Russian senators propose first batch of 'undesirable' NGOs
Lawmakers in Russia's pro-Kremlin upper chamber called on authorities Wednesday to blacklist 12 foreign NGOs as "undesirable", the first proposals under a new law critics say is part of a clampdown on civil society.
An aide to senator Andrei Klishas confirmed that 12 organisations, including US-based Freedom House, the National Endowment for Democracy and the Ukrainian World Congress, have been included on a proposed "patriotic stop list."
Russia passed a controversial law in May allowing authorities to ban foreign organisations they say pose a threat to national security.
Senators have now sent their list to the general prosecutor, who is responsible for determining which organisations are branded "undesirable".
Seven of the 12 organisations proposed are based in the United States, three work on Ukraine and two are Polish-based.
Supporters of President Vladimir Putin claim that the law, which can punish Russian activists with up to six years in jail for cooperating with these groups, is needed to thwart Western attempts to brew revolution in the country.
"This issue is directly related to the protection of our constitutional system," senator Konstantin Kosachev said at a session of the upper house of parliament on Wednesday, RIA Novosti news agency reported.
"Those who give money to these NGOs aren't interested in the number of trees or animals saved. They are interested in how many people they can bring to the street at a given 'X hour,'" he said, referring to Russia's claim that the West is supporting regime change in the country.
Russia has upped pressure on NGOs since President Vladimir Putin's reelection in 2012, including with the adoption of a law that allows authorities to brand groups that receive funds from abroad as "foreign agents."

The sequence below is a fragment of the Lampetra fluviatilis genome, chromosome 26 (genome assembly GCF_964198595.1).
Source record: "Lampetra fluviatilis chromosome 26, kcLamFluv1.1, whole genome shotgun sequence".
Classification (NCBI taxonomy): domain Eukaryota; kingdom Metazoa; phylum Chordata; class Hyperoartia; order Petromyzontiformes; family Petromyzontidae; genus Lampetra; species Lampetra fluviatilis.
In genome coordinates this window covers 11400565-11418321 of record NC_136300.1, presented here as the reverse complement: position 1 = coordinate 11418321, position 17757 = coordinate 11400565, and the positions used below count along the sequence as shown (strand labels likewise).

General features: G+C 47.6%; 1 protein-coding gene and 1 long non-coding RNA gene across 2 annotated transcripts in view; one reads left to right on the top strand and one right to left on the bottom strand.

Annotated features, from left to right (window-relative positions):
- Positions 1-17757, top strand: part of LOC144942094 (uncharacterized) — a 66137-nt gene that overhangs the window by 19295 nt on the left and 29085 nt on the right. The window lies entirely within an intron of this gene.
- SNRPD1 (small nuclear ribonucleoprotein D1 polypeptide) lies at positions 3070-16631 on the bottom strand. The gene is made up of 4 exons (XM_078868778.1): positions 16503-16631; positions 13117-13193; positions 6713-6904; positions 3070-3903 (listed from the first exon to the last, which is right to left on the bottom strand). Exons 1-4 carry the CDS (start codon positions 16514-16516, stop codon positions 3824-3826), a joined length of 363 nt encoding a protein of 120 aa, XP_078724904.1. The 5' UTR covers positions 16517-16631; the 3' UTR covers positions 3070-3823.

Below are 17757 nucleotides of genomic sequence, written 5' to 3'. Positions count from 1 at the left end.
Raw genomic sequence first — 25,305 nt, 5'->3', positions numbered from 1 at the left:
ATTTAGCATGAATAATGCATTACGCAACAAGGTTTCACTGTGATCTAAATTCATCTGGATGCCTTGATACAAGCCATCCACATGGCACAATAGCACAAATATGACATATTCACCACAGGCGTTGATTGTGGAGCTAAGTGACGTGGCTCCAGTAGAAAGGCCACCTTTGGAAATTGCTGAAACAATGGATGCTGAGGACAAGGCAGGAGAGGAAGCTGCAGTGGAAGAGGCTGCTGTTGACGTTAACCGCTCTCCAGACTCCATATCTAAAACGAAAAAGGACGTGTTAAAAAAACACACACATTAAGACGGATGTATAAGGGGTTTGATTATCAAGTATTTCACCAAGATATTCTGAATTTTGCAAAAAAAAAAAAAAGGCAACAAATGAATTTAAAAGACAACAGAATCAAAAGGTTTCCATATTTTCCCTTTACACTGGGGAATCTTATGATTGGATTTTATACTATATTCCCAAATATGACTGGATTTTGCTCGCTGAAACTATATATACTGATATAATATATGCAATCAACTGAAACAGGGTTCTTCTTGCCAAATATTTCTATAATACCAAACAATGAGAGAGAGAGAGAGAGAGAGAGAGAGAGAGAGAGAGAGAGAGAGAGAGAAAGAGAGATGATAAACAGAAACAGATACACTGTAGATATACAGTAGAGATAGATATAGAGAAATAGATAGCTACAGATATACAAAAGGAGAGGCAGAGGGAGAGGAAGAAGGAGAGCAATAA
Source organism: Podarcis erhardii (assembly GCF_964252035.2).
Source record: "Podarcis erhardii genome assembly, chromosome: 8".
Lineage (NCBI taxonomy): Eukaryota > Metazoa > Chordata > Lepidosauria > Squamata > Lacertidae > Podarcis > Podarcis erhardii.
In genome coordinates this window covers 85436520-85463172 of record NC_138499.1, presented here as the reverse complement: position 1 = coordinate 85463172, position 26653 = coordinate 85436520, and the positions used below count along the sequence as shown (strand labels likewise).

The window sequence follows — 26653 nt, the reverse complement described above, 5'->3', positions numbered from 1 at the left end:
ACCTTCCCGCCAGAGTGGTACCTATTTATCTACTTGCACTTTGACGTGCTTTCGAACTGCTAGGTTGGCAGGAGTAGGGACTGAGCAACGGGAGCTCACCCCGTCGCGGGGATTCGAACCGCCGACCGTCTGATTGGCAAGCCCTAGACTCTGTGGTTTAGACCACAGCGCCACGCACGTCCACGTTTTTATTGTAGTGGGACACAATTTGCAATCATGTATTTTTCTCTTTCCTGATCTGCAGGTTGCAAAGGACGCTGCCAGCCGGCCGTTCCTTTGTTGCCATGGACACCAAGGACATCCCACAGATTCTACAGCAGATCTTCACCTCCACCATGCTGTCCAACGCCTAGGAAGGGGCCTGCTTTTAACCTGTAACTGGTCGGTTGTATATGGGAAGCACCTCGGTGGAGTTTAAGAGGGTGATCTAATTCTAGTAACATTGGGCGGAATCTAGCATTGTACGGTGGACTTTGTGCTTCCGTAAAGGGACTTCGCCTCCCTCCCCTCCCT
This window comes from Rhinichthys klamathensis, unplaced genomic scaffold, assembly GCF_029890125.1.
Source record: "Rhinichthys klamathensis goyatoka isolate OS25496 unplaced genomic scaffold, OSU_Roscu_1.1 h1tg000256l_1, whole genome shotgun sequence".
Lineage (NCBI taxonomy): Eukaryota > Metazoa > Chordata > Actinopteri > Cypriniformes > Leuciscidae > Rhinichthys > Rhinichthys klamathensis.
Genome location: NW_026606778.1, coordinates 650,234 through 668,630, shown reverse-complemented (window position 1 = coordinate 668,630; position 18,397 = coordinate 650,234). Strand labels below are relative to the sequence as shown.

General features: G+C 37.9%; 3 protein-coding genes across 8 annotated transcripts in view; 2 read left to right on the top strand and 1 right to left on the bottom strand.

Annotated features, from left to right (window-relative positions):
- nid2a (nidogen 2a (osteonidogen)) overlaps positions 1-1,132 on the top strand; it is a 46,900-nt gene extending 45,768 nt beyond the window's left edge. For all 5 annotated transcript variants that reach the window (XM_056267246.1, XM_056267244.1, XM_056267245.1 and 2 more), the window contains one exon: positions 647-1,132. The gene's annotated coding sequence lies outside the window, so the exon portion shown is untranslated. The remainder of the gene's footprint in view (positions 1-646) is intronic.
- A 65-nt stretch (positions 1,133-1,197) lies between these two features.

Seventy-seven organisations, including prominent human rights group Memorial and elections monitor Golos, currently feature on the list of "foreign agents."
Dynasty, a leading scientific foundation, announced Wednesday it was closing after having been branded a "foreign agent" in May.
Its founder, telecommunications mogul Dmitry Zimin, said at the time he would be withdrawing his financial support from the organisation in light of its new legal status.
The closure of Dynasty, which offered grants to up-and-coming scholars and worked to popularise science, represents a huge blow to Russia's scientific community, its supporters have said.
The president of the US philanthropic MacArthur Foundation, Julia Stasch, said in a statement e-mailed to AFP that the organization was "disappointed" to learn it was on the Russian senators' list and that its inclusion rested on a "serious misunderstanding" of its activities in Russia.
The organisation has an office in Moscow, and supports charitable and civic organizations working in the fields of human rights and education.
"The MacArthur Foundation is entirely independent of and receives no funding from the United States government. We do not engage in or support political activities," the statement read. "We are hopeful that, upon review, the Prosecutor General will conclude that our activities have always been in compliance with Russian law."
© 2015 AFP